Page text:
“[we are] always carrying in the body the death of Jesus, so that the life of Jesus may also be manifested in our bodies.” 2 Corinthians 4:10
Our bodies store shame. Our bodies can release shame. Jesus can facilitate that process. Yet what does it mean for Jesus to actually bear our shame in his body?
The book of Hebrews tells us that Jesus endured not only the physical pain of the Cross, but also the heaped-on shame of the entire crucifixion experience (12:2). He was humiliated and talked down to. His trusted disciples abandoned him. He was “despised and rejected” by the people he had loved (Isaiah 53:3).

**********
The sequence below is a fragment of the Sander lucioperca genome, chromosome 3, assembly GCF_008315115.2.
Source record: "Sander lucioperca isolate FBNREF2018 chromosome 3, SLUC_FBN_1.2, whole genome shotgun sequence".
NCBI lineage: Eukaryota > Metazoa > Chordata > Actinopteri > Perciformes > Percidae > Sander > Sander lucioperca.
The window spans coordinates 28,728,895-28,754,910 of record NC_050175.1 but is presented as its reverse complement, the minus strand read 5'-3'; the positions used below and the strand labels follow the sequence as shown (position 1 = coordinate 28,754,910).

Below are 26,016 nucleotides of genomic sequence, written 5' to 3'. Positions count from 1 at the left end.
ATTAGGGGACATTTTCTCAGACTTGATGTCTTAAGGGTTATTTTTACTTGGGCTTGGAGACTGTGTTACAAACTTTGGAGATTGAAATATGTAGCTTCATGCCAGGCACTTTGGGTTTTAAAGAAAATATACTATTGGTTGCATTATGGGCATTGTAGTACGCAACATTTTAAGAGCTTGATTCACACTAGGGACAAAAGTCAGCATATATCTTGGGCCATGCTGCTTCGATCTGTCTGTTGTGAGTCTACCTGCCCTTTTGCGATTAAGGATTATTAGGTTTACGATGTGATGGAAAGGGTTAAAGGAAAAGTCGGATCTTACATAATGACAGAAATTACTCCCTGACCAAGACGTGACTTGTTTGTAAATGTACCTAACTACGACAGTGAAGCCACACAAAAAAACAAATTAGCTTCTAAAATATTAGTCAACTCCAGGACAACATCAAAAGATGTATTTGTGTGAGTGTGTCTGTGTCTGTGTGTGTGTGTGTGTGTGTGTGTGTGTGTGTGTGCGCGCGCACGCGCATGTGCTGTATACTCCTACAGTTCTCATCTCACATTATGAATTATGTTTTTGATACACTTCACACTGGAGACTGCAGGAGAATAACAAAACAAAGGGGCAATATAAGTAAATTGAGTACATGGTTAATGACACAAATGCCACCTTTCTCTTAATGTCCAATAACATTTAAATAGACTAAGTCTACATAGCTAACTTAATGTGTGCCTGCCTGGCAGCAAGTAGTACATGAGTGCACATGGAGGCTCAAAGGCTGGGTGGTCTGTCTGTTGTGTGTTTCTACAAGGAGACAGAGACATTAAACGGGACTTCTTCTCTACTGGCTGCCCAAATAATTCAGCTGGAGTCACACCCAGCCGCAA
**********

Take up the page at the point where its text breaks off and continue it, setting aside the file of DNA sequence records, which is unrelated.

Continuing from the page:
People around him sent a clear message: “You are a fraud! Something is wrong with you! No one wants to be around you. You deserve to feel this pain.” They piled on shame with every whip, spit, and careless word.
The accusations thrust on Jesus are at their core a matter of identity. Beloved Son of God, in your weak and tattered condition? Yeah, right. “If you are the King of the Jews, save yourself!” (Luke 23:37)
It was the ultimate deception, really. The scarlet robe. The sharp and twisted crown. The soldiers even going so far as to kneel before him in contempt. The one who has all the power in the world, who has more authority than any royalty, treated as a benign joke in locker-room banter, kicked around by macho men for a cheap laugh.
The more true something is, the greater its distortion.
The spectacle of heaped-on shame became so jarring, in fact, that people could not even look at Jesus. They hid their faces. What were they feeling? What would it take for you to hide your face from someone